We are thrilled to welcome Charlotte artists Natalie Abrams and Aspen Hochhalter to Pease Gallery for their upcoming exhibition, “Objects in Perspective: Collaboration by Aspen Hochhalter and Natalie Abrams, which will be on view Sept. 15 – Nov. 6 in Pease Gallery.
Aspen Hochhalter, a photographer, and Natalie Abrams, a sculptor, met while in residence together at the McColl Center for Art + Innovation, and quickly formed a lasting partnership. They will debut new work in this exhibition: Abrams’ looped and folded latex paint sculptures will sit on pedestals while Hochhalter’s large format (96” x 44”) photographs of the work will line the gallery walls next to original glass plate ambrotypes.
Please join us for any of these upcoming events:
Opening Reception: October 2, 5 – 7 p.m. in Pease Gallery
Hochhalter Lecture: Thursday, Oct. 9; 3 p.m. in Pease Auditorium
Hochhalter Lith Printing Workshop: Monday, Oct. 6; 2 p.m. in AU 022 on Central Campus
Abrams Lecture: Wednesday, Oct. 22; 3 p.m. in Pease Auditorium
On Sunday, September 28 at 4 p.m., Central Piedmont Community College will host the 8th Queen City Soup in Pease Auditorium.
“Queen City Soup” is a regional micro-grant program for emerging and established artists and community activists in the Charlotte metropolitan area. This quarterly event seeks proposals from local artists for projects in the range of $1500-$2500. The projects must have some tangible benefit to community, and projects that have a broad public impact are encouraged. Project Art Aid organizes the events, which include food and drinks, an opportunity to meet the artists, and a program where the artists pitch their projects to the attendees.
Queen City Soup website
Details about the event:
- Tickets are $10 when paid in advance, $15 at the door
- Dress is casual – parking free
- We will serve appetizers, desserts and soft drinks
- Beer and wine are available at a cash bar
Click here to buy your ticket
‘Seth Rouser: Hands Held to Empyrean’ is on view in Ross Gallery through October 9.
Reception: Thursday September 4, 5-7 p.m.
Lecture: Thursday, September 18, 2 p.m. in Tate Hall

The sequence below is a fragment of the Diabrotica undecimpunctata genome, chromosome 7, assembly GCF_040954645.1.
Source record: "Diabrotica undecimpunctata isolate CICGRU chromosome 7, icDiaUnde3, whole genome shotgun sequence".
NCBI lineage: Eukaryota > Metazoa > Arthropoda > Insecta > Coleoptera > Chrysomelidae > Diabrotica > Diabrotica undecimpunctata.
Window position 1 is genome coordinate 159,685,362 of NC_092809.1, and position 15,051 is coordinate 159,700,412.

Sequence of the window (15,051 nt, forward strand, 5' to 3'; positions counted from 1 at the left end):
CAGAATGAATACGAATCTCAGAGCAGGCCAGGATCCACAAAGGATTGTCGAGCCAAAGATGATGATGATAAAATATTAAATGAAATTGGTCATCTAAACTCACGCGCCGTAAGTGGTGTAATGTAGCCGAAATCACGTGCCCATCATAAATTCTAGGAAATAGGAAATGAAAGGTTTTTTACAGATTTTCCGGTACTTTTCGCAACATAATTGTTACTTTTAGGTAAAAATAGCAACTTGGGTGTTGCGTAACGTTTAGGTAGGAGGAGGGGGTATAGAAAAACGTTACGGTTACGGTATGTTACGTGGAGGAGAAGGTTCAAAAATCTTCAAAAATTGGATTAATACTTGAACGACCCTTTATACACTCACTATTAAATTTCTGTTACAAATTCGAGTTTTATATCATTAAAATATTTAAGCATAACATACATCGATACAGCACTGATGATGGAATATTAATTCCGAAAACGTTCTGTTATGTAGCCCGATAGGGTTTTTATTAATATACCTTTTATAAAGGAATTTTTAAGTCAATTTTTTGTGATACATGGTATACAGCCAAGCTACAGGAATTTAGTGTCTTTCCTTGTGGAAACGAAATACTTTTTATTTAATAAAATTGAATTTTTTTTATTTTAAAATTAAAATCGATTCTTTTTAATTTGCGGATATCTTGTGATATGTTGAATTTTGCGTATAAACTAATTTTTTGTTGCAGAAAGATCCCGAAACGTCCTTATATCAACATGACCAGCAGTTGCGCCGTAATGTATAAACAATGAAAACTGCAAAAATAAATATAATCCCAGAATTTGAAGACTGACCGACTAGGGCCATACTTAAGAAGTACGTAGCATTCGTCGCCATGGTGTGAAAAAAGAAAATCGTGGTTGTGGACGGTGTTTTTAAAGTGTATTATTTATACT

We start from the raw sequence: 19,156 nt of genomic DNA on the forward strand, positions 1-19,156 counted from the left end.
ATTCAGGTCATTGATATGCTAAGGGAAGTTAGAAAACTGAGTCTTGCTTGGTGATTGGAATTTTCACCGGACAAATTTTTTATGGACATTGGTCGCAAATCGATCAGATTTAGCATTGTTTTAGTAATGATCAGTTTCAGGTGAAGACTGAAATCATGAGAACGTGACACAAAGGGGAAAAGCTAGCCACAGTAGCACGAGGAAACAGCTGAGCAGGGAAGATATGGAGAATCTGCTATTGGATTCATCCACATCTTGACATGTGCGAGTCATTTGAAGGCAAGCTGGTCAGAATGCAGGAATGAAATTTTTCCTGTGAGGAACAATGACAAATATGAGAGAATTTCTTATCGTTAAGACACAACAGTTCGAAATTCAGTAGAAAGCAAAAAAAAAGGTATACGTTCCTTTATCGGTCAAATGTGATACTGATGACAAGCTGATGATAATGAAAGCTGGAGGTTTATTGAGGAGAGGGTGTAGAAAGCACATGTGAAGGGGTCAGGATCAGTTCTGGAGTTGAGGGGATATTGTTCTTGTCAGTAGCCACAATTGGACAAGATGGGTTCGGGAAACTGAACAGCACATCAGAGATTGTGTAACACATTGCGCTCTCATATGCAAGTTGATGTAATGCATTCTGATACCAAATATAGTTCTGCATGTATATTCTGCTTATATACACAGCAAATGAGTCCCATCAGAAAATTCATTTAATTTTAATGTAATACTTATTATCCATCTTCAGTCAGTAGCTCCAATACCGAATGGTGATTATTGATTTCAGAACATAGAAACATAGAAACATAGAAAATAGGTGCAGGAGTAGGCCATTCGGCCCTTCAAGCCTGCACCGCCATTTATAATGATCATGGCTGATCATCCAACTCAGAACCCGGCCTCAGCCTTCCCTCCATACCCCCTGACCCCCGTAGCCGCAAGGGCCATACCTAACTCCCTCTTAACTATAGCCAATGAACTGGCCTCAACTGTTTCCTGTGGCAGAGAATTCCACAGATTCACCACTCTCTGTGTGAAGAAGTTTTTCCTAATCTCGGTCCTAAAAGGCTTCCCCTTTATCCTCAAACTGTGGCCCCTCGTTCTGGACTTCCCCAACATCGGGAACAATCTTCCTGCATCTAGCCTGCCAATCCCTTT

My research in painting has led me to explore different modes of image making over the
past twelve years. My earlier works have a collage-like aesthetic, collocating various
realistically painted forms in an abstract space. Along side these paintings I have pursued
purely abstract images in the media of monotype, collagraph, mixed-media and polymer
lift (paintings on glass that are later pealed off and adhered to canvas). Both of these
bodies of work have influenced my more recent work, paintings of cloudscapes.
I am intrigued by the inherent ability of clouds to represent constant change, while
simultaneously evoking a sense of timelessness. A cloud accumulates, dissipates, and is
moved by unseen forces, much like a human life. In viewing clouds, one can read them
as tranquil or tumultuous, depending on their qualities. I find this constant flux of the sky
parallel to the human experience. The mind and the body are always changing and yet
there is a sense of a continuous self, or being. This is a curious state, we believe
ourselves to be distinct unified individuals, despite our being multifaceted compositions,
both physically and psychologically. I use the cloudscapes as a metaphor to explore this
state of being we call self. As one can see in the images, this work does not rely solely
on the subject of clouds to carry this metaphor; gestural mark making and emotive color,
my subjective moment as the artist, are also embedded. This combination of elements is
the visual vocabulary that I use to explore this mystery of what it is, to be.
Last Friday in the Charlotte Observer (8/15), writer Barbara Schreiber highlighted ‘Denisovan’, now on view in Pease Gallery, in her monthly gallery roundup:
In 2010, researchers discovered bone fragments in Siberia’s Denisova Cave; these fragments were identified as the remains of a young girl of a previously unknown Homo sapiens subspecies.
Heather Freeman, a UNC Charlotte art professor, used this discovery as the jumping-off point for her interactive book “Denisovan.” You can (and should) download the app at denisovan.blogspot.com, but at Pease Gallery you can view the project in the form of large-scale digital prints.
These prints underscore that “Denisovan” is not dependent on technology – it is, at its core, a story. Whether experienced as an app, a physical book or an exhibition, “Denisovan” is quiet and intense. Filled with contradictory emotions, it includes observations on maternal exhaustion, cruelty and love.
“Denisovan” is a complex journey through the idea of what it means to be human. It is deeply researched and deeply felt. Freeman has the confidence not to let her research override her project’s emotional power.
Central Piedmont Community College; blogs.cpcc.edu/cpccartgalleries; 704-330-6211; through Sept 4.
Read the full piece here.
Please join us for a lecture by the artist on August 28 in Pease Auditorium at 4 p.m.!
Heather D. Freeman will lecture on her exhibiting body of work, ‘Denisovan’, as well as past projects, on August 28. Her lecture will take place in Pease Auditorium and will be followed by a reception in the Pease Gallery (adjacent), from 5-7 p.m.
Hope to see you there!
Seth Rouser: Hands Held to Empyrean
August 18- October 9
Reception Thursday September 4, 5-7 p.m.
Lecture: Thursday, September 18, 2 p.m. in Tate Hall
Seth Rouser will present a series of original paintings depicting cloudscapes overlaid with gestural marks and emotive color. These paintings are a manifestation of the artist’s thoughts on time, change, and the human experience. Rouser uses his clouds to symbolize and confront existential issues and the significance of being.